There was a bar with photographs of boxers on the wall, and a signed poster of a broadly smiling accordion player. There was a kitchen, and a door beside it that opened on to a narrow flight of stairs, carpeted in a bright floral pattern.
He climbed quietly up to the narrow landing and opened the first door he came to. It was the room at the front. The air was hot and stuffy, and Will opened the glass door onto the balcony to let in the night air. The room itself was small and furnished with things that were too big for it, and shabby, but it was clean and comfortable. Hospitable people lived here. There was a little shelf of books, a magazine on the table, a couple of photographs in frames.
Will left and looked in the other rooms: a little bathroom, a bedroom with a double bed.
Something made his skin prickle before he opened the last door. His heart raced. He wasn’t sure if he’d heard a sound from inside, but something told him that the room wasn’t empty. He thought how odd it was that this day had begun with someone outside a darkened room, and himself waiting inside; and now the positions were reversed—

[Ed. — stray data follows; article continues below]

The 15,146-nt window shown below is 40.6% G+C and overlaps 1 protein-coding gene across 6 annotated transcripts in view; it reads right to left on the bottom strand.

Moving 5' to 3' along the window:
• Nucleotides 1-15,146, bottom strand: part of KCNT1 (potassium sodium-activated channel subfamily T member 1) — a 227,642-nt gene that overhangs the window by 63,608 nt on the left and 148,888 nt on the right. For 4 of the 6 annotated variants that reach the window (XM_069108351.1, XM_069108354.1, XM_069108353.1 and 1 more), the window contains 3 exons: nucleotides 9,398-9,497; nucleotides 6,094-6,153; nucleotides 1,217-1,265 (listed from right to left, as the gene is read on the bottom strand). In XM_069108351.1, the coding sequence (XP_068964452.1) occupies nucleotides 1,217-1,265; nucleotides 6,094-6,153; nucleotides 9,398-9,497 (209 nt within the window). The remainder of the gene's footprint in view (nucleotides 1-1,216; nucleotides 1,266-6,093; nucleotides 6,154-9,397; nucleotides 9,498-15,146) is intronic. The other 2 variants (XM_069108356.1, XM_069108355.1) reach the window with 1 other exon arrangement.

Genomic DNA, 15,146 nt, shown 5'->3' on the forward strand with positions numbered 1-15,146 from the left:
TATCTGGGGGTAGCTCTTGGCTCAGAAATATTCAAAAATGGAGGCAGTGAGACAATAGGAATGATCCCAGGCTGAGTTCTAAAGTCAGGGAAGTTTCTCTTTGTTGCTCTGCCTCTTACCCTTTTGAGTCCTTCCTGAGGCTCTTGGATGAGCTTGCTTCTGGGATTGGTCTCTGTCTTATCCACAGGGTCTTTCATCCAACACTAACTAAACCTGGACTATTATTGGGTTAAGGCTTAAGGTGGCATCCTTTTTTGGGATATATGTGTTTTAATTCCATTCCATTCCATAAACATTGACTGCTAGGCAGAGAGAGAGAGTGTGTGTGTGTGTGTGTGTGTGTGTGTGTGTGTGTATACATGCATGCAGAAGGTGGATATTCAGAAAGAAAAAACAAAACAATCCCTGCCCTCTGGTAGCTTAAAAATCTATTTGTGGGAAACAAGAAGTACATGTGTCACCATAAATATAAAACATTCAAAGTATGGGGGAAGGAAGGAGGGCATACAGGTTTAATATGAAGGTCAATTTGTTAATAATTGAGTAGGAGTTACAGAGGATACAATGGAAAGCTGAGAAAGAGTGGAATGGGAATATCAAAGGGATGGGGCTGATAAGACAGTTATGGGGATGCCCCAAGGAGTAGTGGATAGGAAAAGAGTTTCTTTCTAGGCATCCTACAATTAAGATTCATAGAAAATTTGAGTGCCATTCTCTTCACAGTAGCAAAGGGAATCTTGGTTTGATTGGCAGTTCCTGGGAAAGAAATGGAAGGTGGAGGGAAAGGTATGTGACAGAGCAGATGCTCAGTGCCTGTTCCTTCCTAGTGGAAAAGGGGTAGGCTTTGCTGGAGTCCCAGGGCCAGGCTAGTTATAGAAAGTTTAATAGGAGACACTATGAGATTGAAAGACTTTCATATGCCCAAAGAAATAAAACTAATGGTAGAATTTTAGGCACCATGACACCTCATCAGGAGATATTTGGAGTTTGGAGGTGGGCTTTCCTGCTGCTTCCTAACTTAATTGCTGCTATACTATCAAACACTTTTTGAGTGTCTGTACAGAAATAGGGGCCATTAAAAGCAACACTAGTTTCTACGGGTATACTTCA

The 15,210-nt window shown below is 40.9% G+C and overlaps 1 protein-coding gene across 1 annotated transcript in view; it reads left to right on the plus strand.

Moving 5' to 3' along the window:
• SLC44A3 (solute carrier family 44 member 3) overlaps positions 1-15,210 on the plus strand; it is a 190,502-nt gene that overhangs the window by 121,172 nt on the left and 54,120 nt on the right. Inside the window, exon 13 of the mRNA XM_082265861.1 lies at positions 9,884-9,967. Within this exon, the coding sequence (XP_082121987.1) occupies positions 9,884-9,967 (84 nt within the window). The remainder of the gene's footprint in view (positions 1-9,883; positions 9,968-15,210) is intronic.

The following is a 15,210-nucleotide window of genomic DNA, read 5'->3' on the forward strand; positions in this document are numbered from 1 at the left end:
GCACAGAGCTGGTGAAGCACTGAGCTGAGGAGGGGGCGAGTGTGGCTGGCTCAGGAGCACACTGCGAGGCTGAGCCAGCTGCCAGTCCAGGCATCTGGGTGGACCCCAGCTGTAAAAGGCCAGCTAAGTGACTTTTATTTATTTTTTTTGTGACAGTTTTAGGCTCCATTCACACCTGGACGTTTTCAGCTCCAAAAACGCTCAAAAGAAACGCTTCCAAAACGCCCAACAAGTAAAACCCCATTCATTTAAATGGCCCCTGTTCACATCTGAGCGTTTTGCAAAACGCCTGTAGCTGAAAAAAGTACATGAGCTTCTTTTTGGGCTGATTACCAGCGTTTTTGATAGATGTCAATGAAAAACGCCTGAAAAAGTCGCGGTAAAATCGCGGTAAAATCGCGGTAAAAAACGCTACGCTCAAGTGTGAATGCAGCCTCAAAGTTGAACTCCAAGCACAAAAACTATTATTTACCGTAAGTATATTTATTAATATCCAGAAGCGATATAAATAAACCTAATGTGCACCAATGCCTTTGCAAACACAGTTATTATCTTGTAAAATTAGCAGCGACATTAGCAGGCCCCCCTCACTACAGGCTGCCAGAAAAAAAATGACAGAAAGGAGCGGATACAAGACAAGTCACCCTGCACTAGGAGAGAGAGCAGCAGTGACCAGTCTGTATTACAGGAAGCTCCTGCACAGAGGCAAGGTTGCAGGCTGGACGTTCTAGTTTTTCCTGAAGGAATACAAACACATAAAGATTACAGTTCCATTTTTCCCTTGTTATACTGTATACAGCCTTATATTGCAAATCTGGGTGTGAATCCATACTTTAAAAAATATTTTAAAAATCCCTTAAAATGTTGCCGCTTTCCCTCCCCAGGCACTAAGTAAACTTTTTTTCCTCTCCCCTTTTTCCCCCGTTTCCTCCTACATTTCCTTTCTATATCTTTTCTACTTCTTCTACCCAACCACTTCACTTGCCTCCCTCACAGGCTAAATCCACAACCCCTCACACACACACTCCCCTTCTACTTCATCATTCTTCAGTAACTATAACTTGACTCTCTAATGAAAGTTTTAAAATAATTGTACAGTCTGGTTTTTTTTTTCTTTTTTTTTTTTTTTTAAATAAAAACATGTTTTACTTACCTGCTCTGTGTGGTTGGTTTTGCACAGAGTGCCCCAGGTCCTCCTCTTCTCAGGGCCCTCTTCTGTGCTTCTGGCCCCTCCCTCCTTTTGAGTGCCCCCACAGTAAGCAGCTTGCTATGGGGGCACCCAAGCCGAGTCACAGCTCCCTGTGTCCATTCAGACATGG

And as he stood wondering, the door burst open and something came hurtling at him like a wild beast.
But his memory had warned him, and he wasn’t standing quite close enough to be knocked over. He fought hard: knee, head, fist, and the strength of his arms against it, him, her—
A girl about his own age, ferocious, snarling, with ragged dirty clothes and thin bare limbs.
She realized what he was at the same moment, and snatched herself away from his bare chest to crouch in the corner of the dark landing like a cat at bay. And there was a cat beside her, to his astonishment: a large wildcat, as tall as his knee, fur on end, teeth bared, tail erect.
She put her hand on the cat’s back and licked her dry lips, watching his every movement.
Will stood up slowly.
“Who are you?”
“Lyra Silvertongue,” she said.
“Do you live here?”
“No,” she said vehemently.
“Then what is this place? This city?”
“I don’t know.”
“Where do you come from?”
“From my world. It’s joined on. Where’s your dæmon?”
His eyes widened. Then he saw something extraordinary happen to the cat: it leaped into her arms, and when it got there, it changed shape. Now it was a red-brown stoat with a cream throat and belly, and it glared at him as ferociously as the girl herself. But then another shift in things took place, because he realized that they, both girl and stoat, were profoundly afraid of him, as much as if he’d been a ghost.
“I haven’t got a demon,” he said. “I don’t know what you mean.” Then, “Oh! Is that your demon?”